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Complex analysis problems!

  1. Jan 16, 2009 #1
    1. The problem statement, all variables and given/known data

    #16)What are the loci of points z which satisfy the following relations...?

    d.) 0 < Re(iz) < 1 ???

    g.) α < arg(z) < β, γ < Re(z) < δ, where -π/2 < αα, β < π/2, γ > 0 ???

    I'm also wondering for help with this proof:
    z_1 + z_2 + z_3 = 0 and |z_1| + |z_2| + |z_3| = 1,
    prove this defines an equilateral triangle inscribed in the unit circle |z| = 1. Any hints? What should I show to prove this?


    (PS - the book is available on Google Books for those interested in seeing the original problems. They're on page 9, numbers 15/16. Book is by Silverman and called Introductory Complex Analysis.)

    3. The attempt at a solution
    For #15, I thought I might be able to use the inequality relations for triangles of a + b < c, or two sides are always less than the length of the third side, but that got me nowhere.
    Then I thought I might be able to use arg(z_1) + arg(z_2) + arg(z_3) = pi, but I can't figure out what to do with that or how to prove it.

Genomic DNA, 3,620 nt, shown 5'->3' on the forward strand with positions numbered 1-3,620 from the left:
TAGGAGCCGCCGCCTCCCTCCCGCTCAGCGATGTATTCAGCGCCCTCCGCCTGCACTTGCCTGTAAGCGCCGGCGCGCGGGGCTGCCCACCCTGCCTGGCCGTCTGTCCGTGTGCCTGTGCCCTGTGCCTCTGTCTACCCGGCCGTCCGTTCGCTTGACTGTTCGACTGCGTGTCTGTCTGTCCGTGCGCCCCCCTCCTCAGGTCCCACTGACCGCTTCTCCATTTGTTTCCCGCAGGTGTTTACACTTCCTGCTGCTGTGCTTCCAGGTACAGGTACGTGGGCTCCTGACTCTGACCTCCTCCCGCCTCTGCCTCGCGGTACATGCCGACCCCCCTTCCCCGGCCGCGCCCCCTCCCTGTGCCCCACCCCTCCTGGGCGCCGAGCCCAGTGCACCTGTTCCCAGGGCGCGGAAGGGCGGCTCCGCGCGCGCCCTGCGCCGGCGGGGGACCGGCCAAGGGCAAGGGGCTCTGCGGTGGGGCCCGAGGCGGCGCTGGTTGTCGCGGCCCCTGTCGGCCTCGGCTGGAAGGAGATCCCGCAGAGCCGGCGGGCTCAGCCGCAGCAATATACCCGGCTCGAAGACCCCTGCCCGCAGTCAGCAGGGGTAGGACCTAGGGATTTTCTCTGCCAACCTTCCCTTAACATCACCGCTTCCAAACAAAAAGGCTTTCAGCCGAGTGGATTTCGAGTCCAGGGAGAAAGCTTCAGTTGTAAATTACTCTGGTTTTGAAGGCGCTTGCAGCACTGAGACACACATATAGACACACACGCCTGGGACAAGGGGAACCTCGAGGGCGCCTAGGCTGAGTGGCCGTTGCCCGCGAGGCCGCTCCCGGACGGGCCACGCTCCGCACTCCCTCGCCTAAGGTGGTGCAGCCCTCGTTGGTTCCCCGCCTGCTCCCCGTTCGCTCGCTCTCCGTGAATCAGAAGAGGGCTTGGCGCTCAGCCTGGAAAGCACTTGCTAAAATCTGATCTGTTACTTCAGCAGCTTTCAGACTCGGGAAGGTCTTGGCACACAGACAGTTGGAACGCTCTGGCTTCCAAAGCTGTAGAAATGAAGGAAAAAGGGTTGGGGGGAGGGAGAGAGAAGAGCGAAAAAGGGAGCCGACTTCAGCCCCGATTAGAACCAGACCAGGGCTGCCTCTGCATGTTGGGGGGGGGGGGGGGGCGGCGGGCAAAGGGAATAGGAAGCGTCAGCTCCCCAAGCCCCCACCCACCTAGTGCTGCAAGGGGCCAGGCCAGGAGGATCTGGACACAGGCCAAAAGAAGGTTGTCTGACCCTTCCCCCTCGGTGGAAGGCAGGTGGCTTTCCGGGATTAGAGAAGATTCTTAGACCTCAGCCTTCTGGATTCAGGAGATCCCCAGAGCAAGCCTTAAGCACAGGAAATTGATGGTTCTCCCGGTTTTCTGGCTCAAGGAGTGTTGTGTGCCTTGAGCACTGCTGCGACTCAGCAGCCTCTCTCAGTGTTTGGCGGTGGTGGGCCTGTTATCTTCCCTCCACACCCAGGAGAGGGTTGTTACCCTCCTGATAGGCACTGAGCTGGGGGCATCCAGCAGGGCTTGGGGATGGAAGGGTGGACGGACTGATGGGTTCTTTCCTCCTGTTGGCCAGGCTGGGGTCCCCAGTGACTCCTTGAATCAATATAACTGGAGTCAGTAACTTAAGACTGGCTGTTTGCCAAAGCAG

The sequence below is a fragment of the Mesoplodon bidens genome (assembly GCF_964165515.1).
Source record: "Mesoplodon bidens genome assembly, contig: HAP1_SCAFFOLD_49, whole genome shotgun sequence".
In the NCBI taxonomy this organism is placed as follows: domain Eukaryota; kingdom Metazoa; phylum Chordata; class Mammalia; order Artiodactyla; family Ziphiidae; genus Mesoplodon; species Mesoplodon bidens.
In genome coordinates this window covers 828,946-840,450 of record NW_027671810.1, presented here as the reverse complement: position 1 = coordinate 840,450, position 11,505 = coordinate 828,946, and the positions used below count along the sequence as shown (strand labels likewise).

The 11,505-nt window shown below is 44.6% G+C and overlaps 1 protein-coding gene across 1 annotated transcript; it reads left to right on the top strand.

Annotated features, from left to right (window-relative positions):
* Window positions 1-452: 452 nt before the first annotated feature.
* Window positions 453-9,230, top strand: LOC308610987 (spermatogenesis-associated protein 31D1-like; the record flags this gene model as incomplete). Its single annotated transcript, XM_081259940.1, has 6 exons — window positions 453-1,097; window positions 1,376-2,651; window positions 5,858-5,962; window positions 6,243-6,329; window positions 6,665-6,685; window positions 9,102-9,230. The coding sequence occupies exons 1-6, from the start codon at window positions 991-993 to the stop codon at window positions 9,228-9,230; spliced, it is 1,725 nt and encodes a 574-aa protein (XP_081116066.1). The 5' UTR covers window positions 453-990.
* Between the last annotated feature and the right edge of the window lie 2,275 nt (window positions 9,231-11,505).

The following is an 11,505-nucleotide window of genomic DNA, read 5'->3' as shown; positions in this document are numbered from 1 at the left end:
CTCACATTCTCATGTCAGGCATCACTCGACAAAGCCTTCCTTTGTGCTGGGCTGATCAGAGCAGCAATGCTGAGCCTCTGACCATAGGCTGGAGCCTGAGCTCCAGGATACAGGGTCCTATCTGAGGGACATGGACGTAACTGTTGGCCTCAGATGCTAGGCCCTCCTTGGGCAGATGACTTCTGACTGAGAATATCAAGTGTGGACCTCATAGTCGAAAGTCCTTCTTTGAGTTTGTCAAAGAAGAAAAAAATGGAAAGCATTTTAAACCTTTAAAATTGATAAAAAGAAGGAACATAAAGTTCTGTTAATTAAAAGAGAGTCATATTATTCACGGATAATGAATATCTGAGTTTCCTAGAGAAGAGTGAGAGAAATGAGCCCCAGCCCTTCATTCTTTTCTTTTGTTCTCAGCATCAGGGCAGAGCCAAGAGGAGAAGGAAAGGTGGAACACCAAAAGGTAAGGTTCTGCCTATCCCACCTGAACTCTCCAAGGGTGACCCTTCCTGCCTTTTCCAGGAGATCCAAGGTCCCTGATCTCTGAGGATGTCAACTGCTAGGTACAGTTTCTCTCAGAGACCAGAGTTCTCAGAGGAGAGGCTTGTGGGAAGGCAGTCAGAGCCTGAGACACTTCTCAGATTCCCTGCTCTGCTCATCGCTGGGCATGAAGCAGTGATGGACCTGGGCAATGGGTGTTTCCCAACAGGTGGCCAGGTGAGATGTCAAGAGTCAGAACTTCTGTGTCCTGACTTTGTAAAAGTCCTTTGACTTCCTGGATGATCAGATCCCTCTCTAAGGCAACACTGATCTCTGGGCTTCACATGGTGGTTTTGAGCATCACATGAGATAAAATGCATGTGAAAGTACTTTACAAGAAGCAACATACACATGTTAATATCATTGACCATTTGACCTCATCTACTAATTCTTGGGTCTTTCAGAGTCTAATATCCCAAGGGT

For #16, I just need clarification. Does 'loci of pts z which satisfy....' mean the shape that this set of points inscribes?

    I just want to make sure I understand the problem. Even if I am right, though, I'm not sure how to approach these! I know that's not much of an attempt but even a hint or guideline would be helpful. z can be so many things...

    Thanks again!
    1. The problem statement, all variables and given/known data

    2. Relevant equations

    3. The attempt at a solution
    1. The problem statement, all variables and given/known data

    2. Relevant equations

    3. The attempt at a solution
  2. jcsd
  3. Jan 16, 2009 #2
  4. Jan 16, 2009 #3
    Thanks for the help; I got the equilateral triangle one, but I'm still trying to figure out the other one.

    How do I determine the loci of points for #16d and g?
  5. Jan 16, 2009 #4
    The question should read |z_1| = |z_2| = |z_3| = 1 !

    It means to describe (via a sketch and/or constraint inequations/equations of the components of z) the region in the complex plane in which points satisfy the given constraints. For example, for 16(d) we wish to describe the region in the plane in which points z satisfy 0<Re(iz)<1. Putting z = x + iy where x and y are real, you can show yourself this implies that 0 < -y < 1 (i.e., ...); and x is any real number.

    Let's see your effort for (g). The first constraint can be handled by using the polar form of z and the latter using the rectangular form of z. (Note also that, for example, if alpha>-pi/2 then the first inequality additionally implies that pi/2>beta>-pi/2.)
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